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Maurizio Cattelan (B. 1960)
Artist's Resale Right ("Droit de Suite"). Artist's… Read more PROPERTY OF A EUROPEAN LADY
Maurizio Cattelan (B. 1960)

Untitled

Details
Maurizio Cattelan (B. 1960)
Untitled
dog skeleton and Liberation newspaper
15¾ x 31½ x 19¾in. (40 x 80 x 50cm.)
Executed in 1997, this work is one of three unique versions each with different newspaper.
Provenance
Galerie Emmanuel Perrotin, Paris.
Acquired from the above by the present owner in 1998.
Literature
N. Bourriaud, 'A Grammar of Visual Delinquency', in Parkett, no. 59, 2000 (illustrated in colour, p. 41).
Apocalypse: Beauty and Horror in Contemporary Art, exh. cat., London, Royal Academy of Arts, 2000 (illustrated in colour, p. 91).
F. Bonami, N. Spector and B. Vanderlinden (eds.), Maurizio Cattelan, London 2000 (illustrated in colour with incorrect title, p. 84).
Best in Show. The Dog in Art from Renaissance to Today, exh. cat., Greenwich, Bruce Museum, 2006 (another example illustrated in colour, p. 97).
M. Cattelan, DIE/DIE MORE/DIE BETTER/DIE AGAIN, Paris 2008 (illustrated in colour, p. 28).
M. Cattelan, Maurizio Has Left the Building, New York 2011 (installation view illustrated in colour, unpaged).
Exhibited
Zurich, Migros Museum, Maurizio Cattelan, Urs Fischer, Alicia Framis, Steve McQueen, aernout mik/marjoleine boonstra: ironisch/ironic, 1998 (illustrated in colour, unpaged).
Turin, Palazzo Torino Espoizioni, Nuove complicità. Acquisizioni recenti di collezioni torinesi, 2001 (illustrated in colour, unpaged).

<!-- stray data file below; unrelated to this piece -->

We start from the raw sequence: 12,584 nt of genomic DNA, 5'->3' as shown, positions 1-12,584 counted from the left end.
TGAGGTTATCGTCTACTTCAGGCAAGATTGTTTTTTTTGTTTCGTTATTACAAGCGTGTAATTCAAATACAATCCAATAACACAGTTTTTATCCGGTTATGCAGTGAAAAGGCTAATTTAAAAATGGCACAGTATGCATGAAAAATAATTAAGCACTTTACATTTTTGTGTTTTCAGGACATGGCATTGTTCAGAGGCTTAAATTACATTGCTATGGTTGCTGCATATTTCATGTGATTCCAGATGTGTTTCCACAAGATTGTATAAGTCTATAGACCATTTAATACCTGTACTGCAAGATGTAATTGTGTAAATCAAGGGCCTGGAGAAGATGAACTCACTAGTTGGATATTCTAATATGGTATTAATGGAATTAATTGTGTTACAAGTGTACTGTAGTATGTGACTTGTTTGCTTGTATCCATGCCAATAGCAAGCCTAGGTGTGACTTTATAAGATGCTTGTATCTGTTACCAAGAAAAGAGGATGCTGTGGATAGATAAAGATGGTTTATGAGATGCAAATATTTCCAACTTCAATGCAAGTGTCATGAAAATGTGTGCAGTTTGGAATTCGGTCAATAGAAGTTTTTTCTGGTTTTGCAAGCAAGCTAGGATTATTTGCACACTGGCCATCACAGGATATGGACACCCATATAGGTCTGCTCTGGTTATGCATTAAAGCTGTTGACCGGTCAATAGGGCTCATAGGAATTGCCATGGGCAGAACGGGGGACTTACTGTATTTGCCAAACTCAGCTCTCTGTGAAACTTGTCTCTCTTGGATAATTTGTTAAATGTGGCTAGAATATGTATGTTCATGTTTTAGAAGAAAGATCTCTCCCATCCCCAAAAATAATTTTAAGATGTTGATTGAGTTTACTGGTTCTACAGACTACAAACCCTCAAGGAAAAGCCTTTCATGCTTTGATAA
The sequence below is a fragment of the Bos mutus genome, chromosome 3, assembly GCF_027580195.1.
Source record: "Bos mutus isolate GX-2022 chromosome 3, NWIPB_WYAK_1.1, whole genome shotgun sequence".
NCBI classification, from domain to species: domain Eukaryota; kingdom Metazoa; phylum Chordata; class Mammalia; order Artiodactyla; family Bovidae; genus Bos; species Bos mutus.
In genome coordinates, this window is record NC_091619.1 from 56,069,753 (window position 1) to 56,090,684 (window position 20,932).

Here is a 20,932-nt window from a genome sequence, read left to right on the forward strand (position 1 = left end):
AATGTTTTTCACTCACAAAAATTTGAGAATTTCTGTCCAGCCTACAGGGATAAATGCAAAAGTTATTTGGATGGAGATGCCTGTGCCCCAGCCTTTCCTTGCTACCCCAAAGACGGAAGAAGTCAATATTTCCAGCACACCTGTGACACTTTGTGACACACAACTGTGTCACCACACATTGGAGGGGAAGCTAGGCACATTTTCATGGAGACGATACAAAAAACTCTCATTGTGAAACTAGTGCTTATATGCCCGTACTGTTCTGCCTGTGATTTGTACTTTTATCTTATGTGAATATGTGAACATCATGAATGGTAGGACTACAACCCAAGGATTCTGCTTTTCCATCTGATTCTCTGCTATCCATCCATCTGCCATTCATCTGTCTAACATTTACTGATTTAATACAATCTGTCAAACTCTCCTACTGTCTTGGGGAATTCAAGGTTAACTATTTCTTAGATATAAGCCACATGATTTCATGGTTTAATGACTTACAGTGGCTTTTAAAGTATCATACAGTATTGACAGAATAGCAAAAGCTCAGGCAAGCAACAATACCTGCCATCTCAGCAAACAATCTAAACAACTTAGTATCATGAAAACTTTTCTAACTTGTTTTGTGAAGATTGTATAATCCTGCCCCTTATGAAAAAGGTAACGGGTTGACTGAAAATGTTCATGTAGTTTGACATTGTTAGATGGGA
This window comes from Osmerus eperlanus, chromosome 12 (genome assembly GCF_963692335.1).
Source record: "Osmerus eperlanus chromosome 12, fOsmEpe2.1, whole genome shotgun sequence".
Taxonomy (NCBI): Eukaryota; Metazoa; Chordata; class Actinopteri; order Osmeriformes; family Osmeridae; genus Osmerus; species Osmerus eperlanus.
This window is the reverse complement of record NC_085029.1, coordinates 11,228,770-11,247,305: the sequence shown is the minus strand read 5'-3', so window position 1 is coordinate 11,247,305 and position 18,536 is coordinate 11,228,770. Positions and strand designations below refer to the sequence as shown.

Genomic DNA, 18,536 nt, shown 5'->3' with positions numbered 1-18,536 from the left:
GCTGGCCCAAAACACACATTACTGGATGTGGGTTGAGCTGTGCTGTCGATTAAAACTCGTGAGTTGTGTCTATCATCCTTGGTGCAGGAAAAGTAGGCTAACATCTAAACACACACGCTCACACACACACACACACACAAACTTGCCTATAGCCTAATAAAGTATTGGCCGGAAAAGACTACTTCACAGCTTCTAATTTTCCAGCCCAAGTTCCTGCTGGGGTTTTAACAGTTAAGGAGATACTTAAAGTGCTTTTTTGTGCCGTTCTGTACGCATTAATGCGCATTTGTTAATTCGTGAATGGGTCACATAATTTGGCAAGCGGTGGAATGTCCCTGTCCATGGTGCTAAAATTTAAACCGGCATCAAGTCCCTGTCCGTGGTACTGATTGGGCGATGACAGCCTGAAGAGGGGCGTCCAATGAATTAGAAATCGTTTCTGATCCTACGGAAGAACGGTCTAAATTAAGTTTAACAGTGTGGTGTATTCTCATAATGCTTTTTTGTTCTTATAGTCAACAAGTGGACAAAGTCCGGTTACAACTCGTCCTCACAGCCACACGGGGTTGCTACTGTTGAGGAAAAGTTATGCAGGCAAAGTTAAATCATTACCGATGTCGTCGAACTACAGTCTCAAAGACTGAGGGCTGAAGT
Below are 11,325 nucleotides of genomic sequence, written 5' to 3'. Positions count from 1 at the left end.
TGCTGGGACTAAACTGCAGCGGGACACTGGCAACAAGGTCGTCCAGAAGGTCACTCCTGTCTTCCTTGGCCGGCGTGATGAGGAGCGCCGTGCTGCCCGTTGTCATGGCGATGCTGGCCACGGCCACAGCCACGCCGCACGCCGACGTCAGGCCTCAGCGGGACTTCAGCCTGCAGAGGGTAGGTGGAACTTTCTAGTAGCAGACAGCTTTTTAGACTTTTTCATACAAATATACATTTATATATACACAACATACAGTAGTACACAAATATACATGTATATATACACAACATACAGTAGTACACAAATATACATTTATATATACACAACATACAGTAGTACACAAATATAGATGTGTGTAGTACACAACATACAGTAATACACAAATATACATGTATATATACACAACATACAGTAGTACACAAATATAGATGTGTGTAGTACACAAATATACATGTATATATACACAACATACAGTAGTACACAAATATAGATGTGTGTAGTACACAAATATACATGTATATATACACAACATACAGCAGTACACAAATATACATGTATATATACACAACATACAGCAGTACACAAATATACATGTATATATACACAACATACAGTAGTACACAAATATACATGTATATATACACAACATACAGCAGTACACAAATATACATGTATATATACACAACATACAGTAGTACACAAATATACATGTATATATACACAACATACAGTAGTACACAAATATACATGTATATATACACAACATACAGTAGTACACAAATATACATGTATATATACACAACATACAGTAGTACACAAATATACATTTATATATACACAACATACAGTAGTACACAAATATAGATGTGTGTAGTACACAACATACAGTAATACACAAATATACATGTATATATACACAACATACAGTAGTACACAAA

New York, Solomon R. Guggenheim Museum, Maurizio Cattelan: All, 2012, p. 248, no. 60 (illustrated in colour, p. 214).
Special Notice

Artist's Resale Right ("Droit de Suite"). Artist's Resale Right Regulations 2006 apply to this lot, the buyer agrees to pay us an amount equal to the resale royalty provided for in those Regulations, and we undertake to the buyer to pay such amount to the artist's collection agent.
Post Lot Text
This work is accompanied by a certificate of authenticity signed by the artist.

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Lot Essay

‘The vignette employs a well-worn iconography of cuteness – the newspaper alone suggests a loyal animal eager to please its master. Intertwined with evidence of death, the dog has thus been stripped of any hint of its own personality and is frozen in a posture of service, rendering the creature incapable of anything but eternal loyalty’ —W. S. SMITH